Skip to main content

Gateway Theory Debunked...Again

Submitted by smorgan on
A 12 year study from the university of Pittsburgh pokes yet another whole in the wet paper napkin known as the "gateway theory."


Investigators said that environmental factors (e.g., a greater exposure to illegal drugs in their neighborhoods) as well as subjects' "proneness to deviancy" were the two characteristics that most commonly predicted substance abuse.

"This evidence supports what's known as the common liability model ... [which] states [that] the likelihood that someone will transition to the use of illegal drugs is determined not by the preceding use of a particular drug, but instead by the user's individual tendencies and environmental circumstances," investigators stated in a press release. They added, "The emphasis on the drugs themselves, rather than other, more important factors that shape a person's behavior, has been detrimental to drug policy and prevention programs."

No kidding. It's such a perfectly logical conclusion, it's hard to understand why anyone thought otherwise. Especially since one study after another has shown the exact same thing.

It shouldn't take 12 years of research by respected social scientists to tell us that trying one drug can't possibly have the psycho-pharmacological effect of making you want some different drug you've never tried before. Marijuana grows on trees. It's ubiquitous. That's why people try it first.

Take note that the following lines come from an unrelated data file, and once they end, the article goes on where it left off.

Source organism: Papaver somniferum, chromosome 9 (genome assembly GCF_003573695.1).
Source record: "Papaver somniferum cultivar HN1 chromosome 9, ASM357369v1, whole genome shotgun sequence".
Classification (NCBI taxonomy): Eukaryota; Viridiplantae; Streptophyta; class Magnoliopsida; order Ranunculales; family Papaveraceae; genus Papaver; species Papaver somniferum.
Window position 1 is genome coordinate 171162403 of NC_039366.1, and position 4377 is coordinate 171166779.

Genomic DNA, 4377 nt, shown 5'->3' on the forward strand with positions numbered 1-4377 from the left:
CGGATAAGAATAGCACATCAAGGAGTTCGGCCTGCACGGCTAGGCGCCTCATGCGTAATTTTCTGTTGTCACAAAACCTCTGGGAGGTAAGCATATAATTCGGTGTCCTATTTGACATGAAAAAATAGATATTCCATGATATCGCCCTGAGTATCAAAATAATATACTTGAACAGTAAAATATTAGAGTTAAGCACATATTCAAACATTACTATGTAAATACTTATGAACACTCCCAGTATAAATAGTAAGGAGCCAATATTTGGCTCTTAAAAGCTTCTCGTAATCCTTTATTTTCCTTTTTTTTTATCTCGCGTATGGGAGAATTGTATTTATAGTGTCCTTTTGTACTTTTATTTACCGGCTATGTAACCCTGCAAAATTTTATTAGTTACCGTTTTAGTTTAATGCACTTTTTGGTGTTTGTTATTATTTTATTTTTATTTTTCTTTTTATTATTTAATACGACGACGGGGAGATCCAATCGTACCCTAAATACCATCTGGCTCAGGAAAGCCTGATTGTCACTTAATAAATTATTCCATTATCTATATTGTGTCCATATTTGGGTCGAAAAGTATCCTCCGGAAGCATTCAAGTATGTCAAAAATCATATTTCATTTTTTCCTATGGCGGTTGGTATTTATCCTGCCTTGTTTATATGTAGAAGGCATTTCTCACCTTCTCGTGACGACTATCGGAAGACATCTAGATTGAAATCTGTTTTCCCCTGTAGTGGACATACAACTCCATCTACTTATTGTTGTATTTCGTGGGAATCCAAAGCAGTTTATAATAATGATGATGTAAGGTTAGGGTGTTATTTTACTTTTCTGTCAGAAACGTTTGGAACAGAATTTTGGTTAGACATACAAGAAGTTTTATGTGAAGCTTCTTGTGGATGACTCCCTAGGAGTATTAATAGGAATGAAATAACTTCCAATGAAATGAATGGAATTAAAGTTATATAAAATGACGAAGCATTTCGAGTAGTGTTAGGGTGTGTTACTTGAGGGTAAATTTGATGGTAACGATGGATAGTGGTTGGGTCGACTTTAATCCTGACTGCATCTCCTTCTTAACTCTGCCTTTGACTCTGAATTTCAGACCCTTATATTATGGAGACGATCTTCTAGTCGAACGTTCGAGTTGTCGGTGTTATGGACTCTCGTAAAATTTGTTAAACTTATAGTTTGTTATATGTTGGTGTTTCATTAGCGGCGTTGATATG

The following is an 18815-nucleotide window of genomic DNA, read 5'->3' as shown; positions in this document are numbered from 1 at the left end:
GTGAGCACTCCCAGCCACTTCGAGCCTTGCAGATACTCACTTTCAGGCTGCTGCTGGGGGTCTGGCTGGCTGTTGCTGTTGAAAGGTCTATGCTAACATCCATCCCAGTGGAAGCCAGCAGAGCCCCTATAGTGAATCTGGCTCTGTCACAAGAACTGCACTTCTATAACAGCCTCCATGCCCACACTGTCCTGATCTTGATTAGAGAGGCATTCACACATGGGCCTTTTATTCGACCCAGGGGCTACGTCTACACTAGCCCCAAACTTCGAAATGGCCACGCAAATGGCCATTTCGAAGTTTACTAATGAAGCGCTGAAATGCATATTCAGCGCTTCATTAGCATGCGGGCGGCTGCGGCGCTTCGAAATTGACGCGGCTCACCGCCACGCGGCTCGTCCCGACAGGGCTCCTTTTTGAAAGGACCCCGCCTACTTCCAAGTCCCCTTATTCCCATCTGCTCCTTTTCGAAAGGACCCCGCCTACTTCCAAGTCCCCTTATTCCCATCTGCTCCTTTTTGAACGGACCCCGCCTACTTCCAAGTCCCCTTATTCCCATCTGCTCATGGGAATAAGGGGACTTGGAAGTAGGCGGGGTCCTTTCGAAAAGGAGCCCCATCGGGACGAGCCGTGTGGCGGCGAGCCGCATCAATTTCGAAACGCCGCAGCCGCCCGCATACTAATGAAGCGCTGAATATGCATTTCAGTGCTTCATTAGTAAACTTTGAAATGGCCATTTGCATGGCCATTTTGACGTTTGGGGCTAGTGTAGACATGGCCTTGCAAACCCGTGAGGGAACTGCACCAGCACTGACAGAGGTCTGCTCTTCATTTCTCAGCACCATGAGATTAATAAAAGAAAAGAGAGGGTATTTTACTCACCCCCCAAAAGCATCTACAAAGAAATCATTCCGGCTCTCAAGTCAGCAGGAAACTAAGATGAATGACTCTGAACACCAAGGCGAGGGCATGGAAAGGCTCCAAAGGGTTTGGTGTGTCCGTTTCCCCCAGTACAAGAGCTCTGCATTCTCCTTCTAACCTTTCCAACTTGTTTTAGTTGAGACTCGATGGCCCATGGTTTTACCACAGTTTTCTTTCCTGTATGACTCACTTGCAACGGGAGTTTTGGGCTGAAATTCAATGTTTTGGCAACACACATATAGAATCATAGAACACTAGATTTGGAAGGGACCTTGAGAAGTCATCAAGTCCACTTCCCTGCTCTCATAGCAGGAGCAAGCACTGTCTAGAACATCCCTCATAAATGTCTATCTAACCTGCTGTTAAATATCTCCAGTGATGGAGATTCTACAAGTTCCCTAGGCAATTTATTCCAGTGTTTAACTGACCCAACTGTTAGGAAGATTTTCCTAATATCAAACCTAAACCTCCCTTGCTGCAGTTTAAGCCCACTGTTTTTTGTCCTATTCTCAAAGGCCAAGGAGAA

As for the "environmental factors" that actually are useful in predicting behavior, much thanks is owed to drug prohibition for creating a criminal subculture through which illicit drugs are widely available to young people. As a high school student, I had potential access to a far greater variety of drugs than I do now as professional drug policy reform activist. Alcohol was the one thing you couldn't get easily.

Inevitably, the "gateway theory" will not die a sudden death today. It will live on in the form of anecdotal accounts from marijuana "victims" whose progression into addiction will be taken out of context. It's a shame that so many people who are genuinely concerned about the drug problems facing America's youth nonetheless insist on misunderstanding basic facts about drug use.

Imagine the progress that could be achieved overnight if research such the Pittsburgh study were used to make policy.

Add new comment

The content of this field is kept private and will not be shown publicly.
This site is protected by reCAPTCHA and the Google Privacy Policy and Terms of Service apply.
Permission to Reprint: This content is licensed under a modified Creative Commons Attribution license. Content of a purely educational nature in Drug War Chronicle appear courtesy of DRCNet Foundation, unless otherwise noted.